Europe markets open up following Asia losses

Shares open higher as Japan's Nikkei falls to lowest level for two years on fears over US jobs and European debt levels.

    A major concern is how high levels of government debt in the eurozone will affect the banking sector [EPA]

    Europe's main stock markets were steady at the start of trading on Tuesday following earlier losses on Asian markets.

    However, another day of volatility was expected with a major concern being how high levels of government debt in the eurozone will affect the banking sector.

    London's FTSE 100 index of top shares edged up 0.12 per cent to 5,108.40 points on opening. Frankfurt's DAX 30 index rose 0.53 per cent to 5,273.67 points and in Paris the CAC 40 dipped rose 0.14 per cent to 3,004.

    Earlier, Japan's Nikkei 225 index fell 2.2 per cent to a two-year low, while Hong Kong's Hang Seng shed 0.33 per cent and Sydney closed down 1.6 per cent.

    The falls in Asia extended selling from Monday after a dismal batch of US jobs data raised concerns of a double-dip recession in the world's biggest economy.

    Shares in UK and European banks plunged on Monday after several institutions were named in a US lawsuit on Friday over the sale of risky home loans to US housing agencies Fannie Mae and Freddie Mac.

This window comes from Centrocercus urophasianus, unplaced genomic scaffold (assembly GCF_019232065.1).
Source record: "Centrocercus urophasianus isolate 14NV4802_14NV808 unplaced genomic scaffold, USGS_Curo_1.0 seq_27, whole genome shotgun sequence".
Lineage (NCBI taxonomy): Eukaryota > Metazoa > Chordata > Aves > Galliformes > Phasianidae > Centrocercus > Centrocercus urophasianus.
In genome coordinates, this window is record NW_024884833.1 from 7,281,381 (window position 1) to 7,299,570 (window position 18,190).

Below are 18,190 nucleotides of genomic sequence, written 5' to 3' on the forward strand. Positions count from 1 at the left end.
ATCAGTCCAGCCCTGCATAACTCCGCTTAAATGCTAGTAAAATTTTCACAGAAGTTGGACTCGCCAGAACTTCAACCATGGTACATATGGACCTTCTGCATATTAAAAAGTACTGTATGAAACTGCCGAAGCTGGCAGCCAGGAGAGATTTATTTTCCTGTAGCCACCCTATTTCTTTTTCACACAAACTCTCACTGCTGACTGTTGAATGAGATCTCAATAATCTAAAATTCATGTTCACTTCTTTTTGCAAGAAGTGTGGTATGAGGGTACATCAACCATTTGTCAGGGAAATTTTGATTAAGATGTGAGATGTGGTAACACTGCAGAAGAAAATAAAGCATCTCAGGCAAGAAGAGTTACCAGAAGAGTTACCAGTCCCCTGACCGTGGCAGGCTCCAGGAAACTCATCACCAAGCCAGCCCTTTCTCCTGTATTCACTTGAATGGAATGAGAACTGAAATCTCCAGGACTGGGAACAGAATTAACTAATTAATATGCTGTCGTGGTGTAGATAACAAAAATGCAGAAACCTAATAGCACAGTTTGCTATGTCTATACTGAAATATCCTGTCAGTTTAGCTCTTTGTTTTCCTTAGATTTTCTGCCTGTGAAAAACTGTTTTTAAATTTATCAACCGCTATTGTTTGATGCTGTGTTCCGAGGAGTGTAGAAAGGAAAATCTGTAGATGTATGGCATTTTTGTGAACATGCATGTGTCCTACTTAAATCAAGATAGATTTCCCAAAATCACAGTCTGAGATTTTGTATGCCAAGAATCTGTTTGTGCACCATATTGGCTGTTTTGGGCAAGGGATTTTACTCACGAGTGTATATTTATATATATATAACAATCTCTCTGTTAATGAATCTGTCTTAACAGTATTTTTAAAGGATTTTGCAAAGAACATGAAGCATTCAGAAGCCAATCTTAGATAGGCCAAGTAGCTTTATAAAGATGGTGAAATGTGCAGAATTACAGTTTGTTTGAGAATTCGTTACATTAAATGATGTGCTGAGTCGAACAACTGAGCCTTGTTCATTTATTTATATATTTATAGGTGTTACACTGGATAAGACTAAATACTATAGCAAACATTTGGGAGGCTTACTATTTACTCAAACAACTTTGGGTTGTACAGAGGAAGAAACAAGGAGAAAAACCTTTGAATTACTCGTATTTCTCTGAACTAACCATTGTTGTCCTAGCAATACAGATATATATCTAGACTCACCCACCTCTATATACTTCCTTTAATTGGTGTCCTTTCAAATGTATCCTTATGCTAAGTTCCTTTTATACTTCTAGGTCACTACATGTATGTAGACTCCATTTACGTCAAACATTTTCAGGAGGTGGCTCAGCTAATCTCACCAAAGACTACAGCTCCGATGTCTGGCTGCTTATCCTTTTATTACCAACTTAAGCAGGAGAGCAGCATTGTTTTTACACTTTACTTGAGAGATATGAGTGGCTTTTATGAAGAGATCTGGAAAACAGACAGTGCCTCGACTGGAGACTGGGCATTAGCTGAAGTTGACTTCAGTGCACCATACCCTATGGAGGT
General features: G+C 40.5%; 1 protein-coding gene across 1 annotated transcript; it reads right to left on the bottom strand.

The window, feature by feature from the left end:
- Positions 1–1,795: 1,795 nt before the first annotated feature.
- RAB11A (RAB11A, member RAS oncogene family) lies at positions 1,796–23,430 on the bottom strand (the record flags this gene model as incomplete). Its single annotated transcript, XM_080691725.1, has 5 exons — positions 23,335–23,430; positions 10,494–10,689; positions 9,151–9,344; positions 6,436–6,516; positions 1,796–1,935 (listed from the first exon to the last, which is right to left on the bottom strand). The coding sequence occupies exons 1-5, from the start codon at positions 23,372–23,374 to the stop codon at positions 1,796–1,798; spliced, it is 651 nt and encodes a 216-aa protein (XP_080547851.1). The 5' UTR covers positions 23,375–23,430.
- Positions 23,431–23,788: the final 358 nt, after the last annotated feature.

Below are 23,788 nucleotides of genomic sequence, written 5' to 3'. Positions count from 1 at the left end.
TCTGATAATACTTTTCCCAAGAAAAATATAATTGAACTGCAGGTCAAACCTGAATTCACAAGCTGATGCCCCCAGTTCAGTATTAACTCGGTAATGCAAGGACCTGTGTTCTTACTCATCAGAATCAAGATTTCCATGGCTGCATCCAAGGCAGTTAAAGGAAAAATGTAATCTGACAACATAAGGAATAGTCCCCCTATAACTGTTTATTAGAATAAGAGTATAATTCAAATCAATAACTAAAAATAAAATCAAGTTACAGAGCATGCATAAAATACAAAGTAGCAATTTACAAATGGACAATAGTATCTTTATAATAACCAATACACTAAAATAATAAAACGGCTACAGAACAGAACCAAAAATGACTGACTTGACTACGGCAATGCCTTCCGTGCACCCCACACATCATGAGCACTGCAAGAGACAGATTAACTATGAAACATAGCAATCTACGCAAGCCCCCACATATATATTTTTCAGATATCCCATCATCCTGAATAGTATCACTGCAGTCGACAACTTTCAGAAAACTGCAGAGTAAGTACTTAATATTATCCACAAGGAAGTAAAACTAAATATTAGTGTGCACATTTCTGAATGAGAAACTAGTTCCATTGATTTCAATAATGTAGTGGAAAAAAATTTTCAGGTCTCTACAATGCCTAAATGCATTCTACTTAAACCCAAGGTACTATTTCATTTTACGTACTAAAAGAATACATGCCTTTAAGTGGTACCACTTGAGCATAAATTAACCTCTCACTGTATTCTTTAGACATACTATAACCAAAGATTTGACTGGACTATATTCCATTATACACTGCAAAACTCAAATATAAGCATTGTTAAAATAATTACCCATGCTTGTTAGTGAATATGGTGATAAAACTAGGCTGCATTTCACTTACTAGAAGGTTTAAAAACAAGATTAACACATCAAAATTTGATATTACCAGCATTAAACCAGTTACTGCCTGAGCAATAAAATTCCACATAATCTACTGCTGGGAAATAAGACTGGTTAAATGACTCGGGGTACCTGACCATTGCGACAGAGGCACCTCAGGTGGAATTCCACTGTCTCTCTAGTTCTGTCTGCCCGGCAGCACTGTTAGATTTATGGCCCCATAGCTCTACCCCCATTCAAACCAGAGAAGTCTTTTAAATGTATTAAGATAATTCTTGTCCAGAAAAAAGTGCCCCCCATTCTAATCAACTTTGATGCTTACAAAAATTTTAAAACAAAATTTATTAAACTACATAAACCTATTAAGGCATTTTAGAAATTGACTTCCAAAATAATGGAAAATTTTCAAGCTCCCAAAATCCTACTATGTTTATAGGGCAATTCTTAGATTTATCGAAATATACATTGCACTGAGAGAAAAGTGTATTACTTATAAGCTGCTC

Banks named in the lawsuit included Royal Bank of Scotland, Barclays, Deutsche Bank and Credit Suisse.

    "Today's lead is coming from the appalling session that was seen in European trade," said IG Markets analyst Ben Potter.

    Data out last week showed that no new jobs were added to the US economy in August.

    To make matters worse, the White House warned that the unemployment rate in the US is likely to stay around nine per cent untill the end of 2012.

    "The market will continue to tread water this week until we get more details from US President Barack Obama to stabilise labour sector," said Kim Byung-youn of Woori Investment & Securities.

    Obama is scheduled to deliver a key speech on September 8 to outline his much anticipated jobs creation plan.

    European concerns

    Massive losses in Europe were recorded on Monday, where financial markets were heavily hit after International Monetary Fund chief Christine Lagarde said that banks needed extra capital to withstand any contagion from the eurozone debt crisis.

    Jean-Claude Trichet, the head of the European Central Bank, also warned on Monday of an immediate and imperative need for enactment of a second debt rescue for Greece, and tightened discipline in the management of eurozone economies.

    London's FTSE 100 dropped 3.58 per cent, in Paris, the CAC 40 fell 4.73 per cent and Frankfurt's DAX dived 5.28 per cent to a two-year low.

    US markets were closed on Monday for the Labour Day bank holiday.

    SOURCE: Agencies


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